Me Too founder Tarana Burke has addressed an independent report surveying sexual harm in Australia’s music industry that was published last week.
The report, titled Raising Their Voices, collated the results of a survey that was contributed to by over 1600 people working in the Australian music industry. The report found what it deems to be “unacceptable levels of sexual harm, sexual harassment and systemic discrimination in the contemporary music industry in Australia”.
“People in the industry are passionate and committed, but there are significant systemic risks and cultural challenges,” the report read. “These facilitate harm and unacceptable behaviour, and mean that perpetrators are rarely held to account.”
Among the report’s findings were that 55 per cent of participants said they had experienced sexual harassment or harm during their career, including 72 per cent of women surveyed and 39 per cent of men surveyed. 85 per cent of participants who participated as a different gender reported at least one experience of sexual harassment.
82 per cent of those that experienced sexual harassment or harm said they did not report it, and only three per cent “made a formal complaint” about what they had experienced. Of those that did pursue a complaint, more than half were “dissatisfied with the outcome”. 91 per cent of women surveyed said they had experienced “sexism from senior managers, supervisors or other leaders”.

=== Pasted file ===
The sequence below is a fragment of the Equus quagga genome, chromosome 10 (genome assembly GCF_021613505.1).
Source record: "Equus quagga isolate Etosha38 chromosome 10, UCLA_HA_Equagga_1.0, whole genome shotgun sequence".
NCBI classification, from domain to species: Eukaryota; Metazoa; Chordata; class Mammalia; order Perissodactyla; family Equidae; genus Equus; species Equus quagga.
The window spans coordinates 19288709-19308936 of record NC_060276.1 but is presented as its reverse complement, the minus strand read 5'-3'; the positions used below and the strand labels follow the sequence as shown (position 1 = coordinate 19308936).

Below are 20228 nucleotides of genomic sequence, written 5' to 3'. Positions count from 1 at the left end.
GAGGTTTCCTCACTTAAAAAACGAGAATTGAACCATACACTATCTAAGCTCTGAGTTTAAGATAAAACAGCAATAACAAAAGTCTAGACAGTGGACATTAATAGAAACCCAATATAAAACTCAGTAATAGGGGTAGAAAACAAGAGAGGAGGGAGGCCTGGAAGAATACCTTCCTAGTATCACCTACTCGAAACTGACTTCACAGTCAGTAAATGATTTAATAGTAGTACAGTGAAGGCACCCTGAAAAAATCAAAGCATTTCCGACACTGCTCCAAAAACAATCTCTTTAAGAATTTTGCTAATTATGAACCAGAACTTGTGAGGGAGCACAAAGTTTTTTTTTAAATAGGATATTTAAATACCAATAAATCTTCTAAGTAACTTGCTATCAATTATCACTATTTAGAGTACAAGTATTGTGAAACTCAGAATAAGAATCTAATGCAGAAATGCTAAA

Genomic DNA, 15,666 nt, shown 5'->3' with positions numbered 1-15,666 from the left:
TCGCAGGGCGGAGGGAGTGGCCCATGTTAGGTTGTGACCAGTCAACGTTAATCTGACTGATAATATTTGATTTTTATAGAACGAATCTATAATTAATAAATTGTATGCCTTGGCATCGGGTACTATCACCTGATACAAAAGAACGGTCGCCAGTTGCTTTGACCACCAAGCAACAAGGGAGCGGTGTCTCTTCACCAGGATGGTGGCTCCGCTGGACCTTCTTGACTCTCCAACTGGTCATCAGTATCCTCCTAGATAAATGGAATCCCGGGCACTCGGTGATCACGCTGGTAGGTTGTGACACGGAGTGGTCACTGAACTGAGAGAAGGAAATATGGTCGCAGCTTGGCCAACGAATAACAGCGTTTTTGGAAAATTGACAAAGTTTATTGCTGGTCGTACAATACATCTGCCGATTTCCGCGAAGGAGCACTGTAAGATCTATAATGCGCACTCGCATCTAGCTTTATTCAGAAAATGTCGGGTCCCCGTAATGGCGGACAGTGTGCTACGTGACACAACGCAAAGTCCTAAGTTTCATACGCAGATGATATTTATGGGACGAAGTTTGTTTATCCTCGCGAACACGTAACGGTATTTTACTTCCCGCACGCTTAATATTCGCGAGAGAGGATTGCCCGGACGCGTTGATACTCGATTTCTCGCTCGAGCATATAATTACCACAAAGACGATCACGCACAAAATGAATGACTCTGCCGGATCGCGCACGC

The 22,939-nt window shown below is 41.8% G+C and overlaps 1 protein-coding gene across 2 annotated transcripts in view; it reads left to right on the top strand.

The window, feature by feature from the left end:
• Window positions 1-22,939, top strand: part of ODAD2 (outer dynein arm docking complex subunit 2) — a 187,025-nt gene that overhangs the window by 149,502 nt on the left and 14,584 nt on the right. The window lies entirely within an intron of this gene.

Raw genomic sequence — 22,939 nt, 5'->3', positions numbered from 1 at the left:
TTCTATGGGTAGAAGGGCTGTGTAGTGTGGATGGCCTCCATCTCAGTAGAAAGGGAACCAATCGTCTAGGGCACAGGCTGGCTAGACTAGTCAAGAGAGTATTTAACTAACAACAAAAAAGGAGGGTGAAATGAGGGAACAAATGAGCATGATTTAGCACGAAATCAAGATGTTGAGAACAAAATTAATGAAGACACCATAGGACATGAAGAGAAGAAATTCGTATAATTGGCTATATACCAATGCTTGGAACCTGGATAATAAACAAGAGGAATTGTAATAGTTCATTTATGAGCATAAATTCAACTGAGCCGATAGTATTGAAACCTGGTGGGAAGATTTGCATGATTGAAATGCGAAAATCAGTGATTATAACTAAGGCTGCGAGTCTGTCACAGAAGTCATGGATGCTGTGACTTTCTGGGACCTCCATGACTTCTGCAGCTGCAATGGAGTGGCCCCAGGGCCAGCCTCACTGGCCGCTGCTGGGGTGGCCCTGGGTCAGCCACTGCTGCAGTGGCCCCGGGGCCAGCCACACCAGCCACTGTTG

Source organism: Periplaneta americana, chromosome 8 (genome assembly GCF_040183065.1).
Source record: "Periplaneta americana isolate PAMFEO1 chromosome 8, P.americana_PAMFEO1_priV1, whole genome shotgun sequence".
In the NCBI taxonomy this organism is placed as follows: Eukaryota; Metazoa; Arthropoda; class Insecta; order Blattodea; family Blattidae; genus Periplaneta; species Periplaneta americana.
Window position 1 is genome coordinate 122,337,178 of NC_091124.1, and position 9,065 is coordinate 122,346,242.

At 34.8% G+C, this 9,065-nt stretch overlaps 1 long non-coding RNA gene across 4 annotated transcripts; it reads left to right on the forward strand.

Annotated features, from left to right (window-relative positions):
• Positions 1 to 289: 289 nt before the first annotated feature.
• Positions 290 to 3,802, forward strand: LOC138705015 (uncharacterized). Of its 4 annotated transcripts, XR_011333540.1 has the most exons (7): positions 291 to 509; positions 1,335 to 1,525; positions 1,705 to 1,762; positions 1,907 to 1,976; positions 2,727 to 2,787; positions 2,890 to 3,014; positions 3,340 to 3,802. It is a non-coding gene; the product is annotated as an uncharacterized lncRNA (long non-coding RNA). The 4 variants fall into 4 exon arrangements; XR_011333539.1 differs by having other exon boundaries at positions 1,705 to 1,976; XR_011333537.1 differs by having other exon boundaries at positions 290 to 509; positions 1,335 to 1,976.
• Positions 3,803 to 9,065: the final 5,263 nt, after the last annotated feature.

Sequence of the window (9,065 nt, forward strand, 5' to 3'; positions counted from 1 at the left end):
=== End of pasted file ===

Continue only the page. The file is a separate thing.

Burke, the American activist who started the Me Too movement to encourage survivors of sexual abuse and harassment to speak out about their experiences, delivered a keynote speech earlier today (September 7) as part of this year’s BIGSOUND conference.
As The Music reports, Burke was asked during her keynote about how the music industry should address the results and take necessary steps following their release. “We need courage,” she responded. “There are lots and lots of stories. Hard stories and stories of horrible things that have happened behind those doors.”
“[The response] needs accountability,” Burke said. “It would be amazing to see artists and industry actually own and be accountable for their part and reflect on the harm they’ve caused. It sets the stage for what accountability could lead to,” she continued, adding that that kind of accountability is rarely seen.”There is so much denial.”
“It takes courage to own up and confront an abuser. There is so much turmoil associated with being a public survivor,” Burke said. “We don’t see that kind of courage coming out of the industry. I would like to see that courage.
“Sexual violence is not about desire or sex, it is about power and privilege. If we take that step, and people are willing to give up their power it would start the conversation for the next steps.”
In addition to the findings, the Raising Their Voices report outlined a list of 17 recommendations made to improve conditions within the industry. Those recommendations included the establishment of a Contemporary Music Industry Cultural Reform Council set up to address sexual harm, harassment, bullying and discrimination.
That council, the report suggested, would develop a code of conduct, establish an “independent safe space” for people to confidentially disclose experiences, and create awareness campaigns.
Other recommendations included that “industry leaders” deliver a joint statement “acknowledge[s] the harm” that sexual harassment has caused thus far, with a “commit[ment] to cultural reform” and to undertake the proper protocol in holding those that have perpetrated harm fully accountable.
The full Raising Their Voices report can be viewed and downloaded from the report’s official website.